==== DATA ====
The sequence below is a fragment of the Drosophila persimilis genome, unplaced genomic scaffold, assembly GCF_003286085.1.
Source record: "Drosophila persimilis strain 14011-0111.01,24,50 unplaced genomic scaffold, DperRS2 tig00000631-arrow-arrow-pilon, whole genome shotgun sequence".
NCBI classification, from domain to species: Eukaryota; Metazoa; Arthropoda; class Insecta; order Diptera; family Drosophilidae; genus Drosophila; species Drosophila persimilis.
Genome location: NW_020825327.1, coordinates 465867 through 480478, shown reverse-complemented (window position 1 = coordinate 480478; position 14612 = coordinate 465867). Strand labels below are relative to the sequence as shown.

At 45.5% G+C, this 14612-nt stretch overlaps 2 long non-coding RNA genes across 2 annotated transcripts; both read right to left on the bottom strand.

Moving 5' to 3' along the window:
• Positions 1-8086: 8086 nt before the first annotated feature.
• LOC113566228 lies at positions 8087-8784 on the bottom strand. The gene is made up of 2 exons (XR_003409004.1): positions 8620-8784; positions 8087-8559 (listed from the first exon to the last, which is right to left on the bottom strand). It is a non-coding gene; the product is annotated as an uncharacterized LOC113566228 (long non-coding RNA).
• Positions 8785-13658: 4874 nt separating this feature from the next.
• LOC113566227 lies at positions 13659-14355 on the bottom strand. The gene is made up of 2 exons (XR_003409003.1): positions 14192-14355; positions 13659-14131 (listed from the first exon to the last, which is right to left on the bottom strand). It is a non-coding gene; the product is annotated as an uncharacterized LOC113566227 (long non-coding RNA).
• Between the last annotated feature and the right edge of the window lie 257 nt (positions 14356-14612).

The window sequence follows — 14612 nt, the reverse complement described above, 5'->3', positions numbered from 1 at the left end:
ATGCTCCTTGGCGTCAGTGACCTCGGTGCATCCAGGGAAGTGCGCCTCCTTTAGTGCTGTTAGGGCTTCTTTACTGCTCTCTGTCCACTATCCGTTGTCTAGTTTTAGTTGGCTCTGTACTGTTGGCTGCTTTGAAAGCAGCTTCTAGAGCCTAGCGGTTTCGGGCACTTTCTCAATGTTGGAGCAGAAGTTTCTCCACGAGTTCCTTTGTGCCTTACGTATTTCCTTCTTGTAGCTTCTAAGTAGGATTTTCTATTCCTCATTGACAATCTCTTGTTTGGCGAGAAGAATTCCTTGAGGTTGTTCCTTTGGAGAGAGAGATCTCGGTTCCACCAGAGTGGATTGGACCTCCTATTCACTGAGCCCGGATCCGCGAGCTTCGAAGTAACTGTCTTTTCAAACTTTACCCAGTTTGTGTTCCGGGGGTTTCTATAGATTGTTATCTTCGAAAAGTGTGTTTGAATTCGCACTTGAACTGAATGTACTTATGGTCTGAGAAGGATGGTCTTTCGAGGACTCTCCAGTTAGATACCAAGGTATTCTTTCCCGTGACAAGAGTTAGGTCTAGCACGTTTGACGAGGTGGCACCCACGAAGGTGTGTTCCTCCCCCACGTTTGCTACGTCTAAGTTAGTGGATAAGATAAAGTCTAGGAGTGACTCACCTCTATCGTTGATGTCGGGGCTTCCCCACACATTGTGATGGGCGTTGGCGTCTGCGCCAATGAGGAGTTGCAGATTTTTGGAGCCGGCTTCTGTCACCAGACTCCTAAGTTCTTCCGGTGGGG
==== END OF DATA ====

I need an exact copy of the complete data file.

The sequence below is a fragment of the Drosophila persimilis genome, unplaced genomic scaffold, assembly GCF_003286085.1.
Source record: "Drosophila persimilis strain 14011-0111.01,24,50 unplaced genomic scaffold, DperRS2 tig00000631-arrow-arrow-pilon, whole genome shotgun sequence".
NCBI classification, from domain to species: Eukaryota; Metazoa; Arthropoda; class Insecta; order Diptera; family Drosophilidae; genus Drosophila; species Drosophila persimilis.
Genome location: NW_020825327.1, coordinates 465867 through 480478, shown reverse-complemented (window position 1 = coordinate 480478; position 14612 = coordinate 465867). Strand labels below are relative to the sequence as shown.

At 45.5% G+C, this 14612-nt stretch overlaps 2 long non-coding RNA genes across 2 annotated transcripts; both read right to left on the bottom strand.

Moving 5' to 3' along the window:
• Positions 1-8086: 8086 nt before the first annotated feature.
• LOC113566228 lies at positions 8087-8784 on the bottom strand. The gene is made up of 2 exons (XR_003409004.1): positions 8620-8784; positions 8087-8559 (listed from the first exon to the last, which is right to left on the bottom strand). It is a non-coding gene; the product is annotated as an uncharacterized LOC113566228 (long non-coding RNA).
• Positions 8785-13658: 4874 nt separating this feature from the next.
• LOC113566227 lies at positions 13659-14355 on the bottom strand. The gene is made up of 2 exons (XR_003409003.1): positions 14192-14355; positions 13659-14131 (listed from the first exon to the last, which is right to left on the bottom strand). It is a non-coding gene; the product is annotated as an uncharacterized LOC113566227 (long non-coding RNA).
• Between the last annotated feature and the right edge of the window lie 257 nt (positions 14356-14612).

The window sequence follows — 14612 nt, the reverse complement described above, 5'->3', positions numbered from 1 at the left end:
ATGCTCCTTGGCGTCAGTGACCTCGGTGCATCCAGGGAAGTGCGCCTCCTTTAGTGCTGTTAGGGCTTCTTTACTGCTCTCTGTCCACTATCCGTTGTCTAGTTTTAGTTGGCTCTGTACTGTTGGCTGCTTTGAAAGCAGCTTCTAGAGCCTAGCGGTTTCGGGCACTTTCTCAATGTTGGAGCAGAAGTTTCTCCACGAGTTCCTTTGTGCCTTACGTATTTCCTTCTTGTAGCTTCTAAGTAGGATTTTCTATTCCTCATTGACAATCTCTTGTTTGGCGAGAAGAATTCCTTGAGGTTGTTCCTTTGGAGAGAGAGATCTCGGTTCCACCAGAGTGGATTGGACCTCCTATTCACTGAGCCCGGATCCGCGAGCTTCGAAGTAACTGTCTTTTCAAACTTTACCCAGTTTGTGTTCCGGGGGTTTCTATAGATTGTTATCTTCGAAAAGTGTGTTTGAATTCGCACTTGAACTGAATGTACTTATGGTCTGAGAAGGATGGTCTTTCGAGGACTCTCCAGTTAGATACCAAGGTATTCTTTCCCGTGACAAGAGTTAGGTCTAGCACGTTTGACGAGGTGGCACCCACGAAGGTGTGTTCCTCCCCCACGTTTGCTACGTCTAAGTTAGTGGATAAGATAAAGTCTAGGAGTGACTCACCTCTATCGTTGATGTCGGGGCTTCCCCACACATTGTGATGGGCGTTGGCGTCTGCGCCAATGAGGAGTTGCAGATTTTTGGAGCCGGCTTCTGTCACCAGACTCCTAAGTTCTTCCGGTGGGG